A brand is a singular understanding of an organization, product or service. This includes everything from key identity traits, core values, position in the marketplace and purpose for existence. The driving force behind a healthy customer relationship is often in direct relation to how effectively your brand is communicated and perceived. Most outward qualities of a brand are expressed through tangible assets like the company name, the product, tag lines, symbolism, iconography and even jingles. A good brand will tap into all of the senses, reminding consumers what differentiates your product from all the others. Your brand image is comprised of not only the factual information presented, but emotional/ experiential aspects that a customer perceives intangibly and understands it to be. It defines an organization and distinguishes it from its competitors. These are valuable considerations, especially if your current plan is no longer servicing your goals.
How do you know if it’s time to reinvigorate your brand? Ask yourself these questions:
- Are you unsatisfied with the bottom line, sales, and growth?
- Have you seen a lack of new business referrals from current clients / customers?
- Have you noticed fewer and fewer repeat/loyal customers?
- Are your competitors outshining your brand?
- Do you feel it’s time to enter a new market?
If you answered yes to any of these questions, it’s time to reinvigorate your brand!
While owners of larger established brands tend to pay more attention to the care and maintenance of their brand image, periodic brand revitalization or “face lifts” can help increase any business’ sales revenue. Remember, success is measured through sales and strong sales are a result of a strong relationship your customers have with your brand. Thus, the need is great to reinvigorate your brand when sales are flat. Investing in your brand is good health, with potential high quality returns on investment. Here are some strategies for reinvigorating your brand:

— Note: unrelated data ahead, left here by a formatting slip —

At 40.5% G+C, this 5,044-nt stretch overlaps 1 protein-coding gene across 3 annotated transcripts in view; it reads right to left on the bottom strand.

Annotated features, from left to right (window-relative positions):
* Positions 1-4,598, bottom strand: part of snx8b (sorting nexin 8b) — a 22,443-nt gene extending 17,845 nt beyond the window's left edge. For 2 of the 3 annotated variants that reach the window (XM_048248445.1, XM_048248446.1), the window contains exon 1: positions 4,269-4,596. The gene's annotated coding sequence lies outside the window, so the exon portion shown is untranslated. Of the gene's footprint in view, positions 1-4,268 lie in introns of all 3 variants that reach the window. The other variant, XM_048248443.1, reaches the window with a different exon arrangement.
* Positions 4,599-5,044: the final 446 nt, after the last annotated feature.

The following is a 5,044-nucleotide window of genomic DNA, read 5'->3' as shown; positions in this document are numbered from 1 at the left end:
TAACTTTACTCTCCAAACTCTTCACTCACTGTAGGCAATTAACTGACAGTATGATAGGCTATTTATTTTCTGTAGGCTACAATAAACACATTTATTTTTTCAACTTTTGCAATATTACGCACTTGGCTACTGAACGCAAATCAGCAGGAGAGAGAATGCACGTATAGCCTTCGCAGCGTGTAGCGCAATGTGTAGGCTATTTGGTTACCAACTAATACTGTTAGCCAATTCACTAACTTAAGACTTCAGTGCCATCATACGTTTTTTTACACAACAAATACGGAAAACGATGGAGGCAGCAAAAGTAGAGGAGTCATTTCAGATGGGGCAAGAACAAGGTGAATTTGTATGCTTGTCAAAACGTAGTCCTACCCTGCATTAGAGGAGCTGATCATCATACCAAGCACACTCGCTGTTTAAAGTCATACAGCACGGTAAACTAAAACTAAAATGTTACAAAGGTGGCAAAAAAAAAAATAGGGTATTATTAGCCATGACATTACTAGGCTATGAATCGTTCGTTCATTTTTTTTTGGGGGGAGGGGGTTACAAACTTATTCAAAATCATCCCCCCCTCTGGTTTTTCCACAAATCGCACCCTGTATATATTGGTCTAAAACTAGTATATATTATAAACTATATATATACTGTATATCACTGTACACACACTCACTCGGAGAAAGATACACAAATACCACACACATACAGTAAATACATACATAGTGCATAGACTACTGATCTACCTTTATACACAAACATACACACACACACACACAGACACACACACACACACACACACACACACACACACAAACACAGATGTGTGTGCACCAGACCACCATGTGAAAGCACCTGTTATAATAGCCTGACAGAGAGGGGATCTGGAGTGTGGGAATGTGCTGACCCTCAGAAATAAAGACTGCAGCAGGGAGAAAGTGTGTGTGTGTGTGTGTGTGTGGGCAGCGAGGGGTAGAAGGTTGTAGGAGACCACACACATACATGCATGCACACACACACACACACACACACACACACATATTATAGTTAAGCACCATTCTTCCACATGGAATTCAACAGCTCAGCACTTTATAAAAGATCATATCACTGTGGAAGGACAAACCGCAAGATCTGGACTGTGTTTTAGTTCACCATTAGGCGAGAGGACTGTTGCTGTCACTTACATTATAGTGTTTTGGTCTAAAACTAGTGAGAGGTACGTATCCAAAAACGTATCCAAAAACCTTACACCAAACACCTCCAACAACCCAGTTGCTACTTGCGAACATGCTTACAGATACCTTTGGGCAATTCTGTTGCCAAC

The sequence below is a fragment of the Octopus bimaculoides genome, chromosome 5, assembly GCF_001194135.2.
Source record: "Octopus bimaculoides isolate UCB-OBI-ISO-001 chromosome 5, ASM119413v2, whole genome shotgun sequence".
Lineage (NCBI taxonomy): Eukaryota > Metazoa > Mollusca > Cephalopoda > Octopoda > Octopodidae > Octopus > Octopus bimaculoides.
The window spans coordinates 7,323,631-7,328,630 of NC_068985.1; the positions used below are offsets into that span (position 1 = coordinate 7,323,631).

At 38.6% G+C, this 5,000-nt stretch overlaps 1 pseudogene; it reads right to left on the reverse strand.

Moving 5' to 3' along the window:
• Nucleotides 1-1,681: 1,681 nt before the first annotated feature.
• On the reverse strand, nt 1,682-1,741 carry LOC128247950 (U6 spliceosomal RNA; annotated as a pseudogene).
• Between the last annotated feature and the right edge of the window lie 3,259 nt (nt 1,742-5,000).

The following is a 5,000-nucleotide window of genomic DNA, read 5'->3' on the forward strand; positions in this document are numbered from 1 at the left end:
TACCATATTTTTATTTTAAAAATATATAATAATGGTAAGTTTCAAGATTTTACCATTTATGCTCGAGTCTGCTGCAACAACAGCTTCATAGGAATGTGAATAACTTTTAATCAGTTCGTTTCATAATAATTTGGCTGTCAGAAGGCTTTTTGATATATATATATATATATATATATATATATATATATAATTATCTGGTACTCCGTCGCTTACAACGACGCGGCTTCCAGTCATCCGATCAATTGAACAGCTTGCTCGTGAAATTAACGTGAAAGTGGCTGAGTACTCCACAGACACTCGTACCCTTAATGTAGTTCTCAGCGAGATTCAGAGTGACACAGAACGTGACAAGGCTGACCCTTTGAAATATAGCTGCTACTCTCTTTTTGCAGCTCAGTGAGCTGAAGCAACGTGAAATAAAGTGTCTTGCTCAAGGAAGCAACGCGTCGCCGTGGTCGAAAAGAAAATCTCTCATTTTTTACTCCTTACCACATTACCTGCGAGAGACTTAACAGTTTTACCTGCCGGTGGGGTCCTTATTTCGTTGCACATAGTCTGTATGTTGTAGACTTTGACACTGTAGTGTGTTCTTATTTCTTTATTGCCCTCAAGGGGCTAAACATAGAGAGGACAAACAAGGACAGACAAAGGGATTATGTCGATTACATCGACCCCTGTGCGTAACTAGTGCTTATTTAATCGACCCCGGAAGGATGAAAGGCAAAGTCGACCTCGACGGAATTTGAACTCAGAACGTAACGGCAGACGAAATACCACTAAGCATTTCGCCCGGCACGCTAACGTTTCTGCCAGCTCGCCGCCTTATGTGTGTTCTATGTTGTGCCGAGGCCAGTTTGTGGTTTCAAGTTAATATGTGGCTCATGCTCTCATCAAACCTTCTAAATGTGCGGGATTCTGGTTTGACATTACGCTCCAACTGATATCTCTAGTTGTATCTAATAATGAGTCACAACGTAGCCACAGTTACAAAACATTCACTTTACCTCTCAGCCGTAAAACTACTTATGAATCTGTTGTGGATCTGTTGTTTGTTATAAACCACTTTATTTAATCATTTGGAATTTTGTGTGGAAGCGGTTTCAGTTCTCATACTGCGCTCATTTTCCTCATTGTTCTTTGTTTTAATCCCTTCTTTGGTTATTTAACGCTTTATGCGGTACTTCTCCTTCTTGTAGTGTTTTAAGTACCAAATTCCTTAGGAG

Refine and Define Your Brand’s Vision
One of the first rules of branding is: Great brands know themselves. In most cases, companies do not revisit their vision once the business has been launched. We know it’s a laborious task, but time invested in your brand is not time wasted. In other words, “making” the time to re-examine the overall vision, mission and business objectives seems to happen less, or not at all, as the practice of actually conducting business becomes the priority. However the reality is that over time, visions shift and values adjust. New opportunities present themselves, and new avenues are to be explored. Taking time annually to revisit these things and make adjustments is an eye opening experience for all stakeholders involved. This process tends to fuel both the external relationship with your customers as well as reinvigorate and motivate your staff. It’s a “Win-Win” situation, I’d say.
- Review where you’ve been.
Review your brand’s history, heritage, beliefs and roots. Don’t forget to include your brand culture.
- Rewrite your brand vision.
Your brand vision identifies your company’s purpose for existing. It reveals a broader, deeper, viewpoint that enriches your customers, your authentic purpose for doing business. Identify what brought you to this point and ask yourself what has changed and what has stayed the same. The answers to these questions will help you assess what actions need to be taken.
- Redefine your personality.
Personality helps your brand come alive! It makes your brand accessible and human, helping differentiate it and adding dimension to your business. If strategically sound, there is inherent credibility and likability present. Authentically define your brand personality. Are you charismatic, loyal, playful or traditional? Your brand should exude these characteristics.
- Reinvent your brand character.
Brand character is really about the culture of your brand. Take a look at your organization’s value system that drives the way you do business and how you interact with your customers, team members and suppliers. The clues are found in your company’s principles and attitudes also know as “brand characteristics.” It is also important to remember that your brand is not a static entity, it should be fluid and able to grow. It should flow and flex as your company does.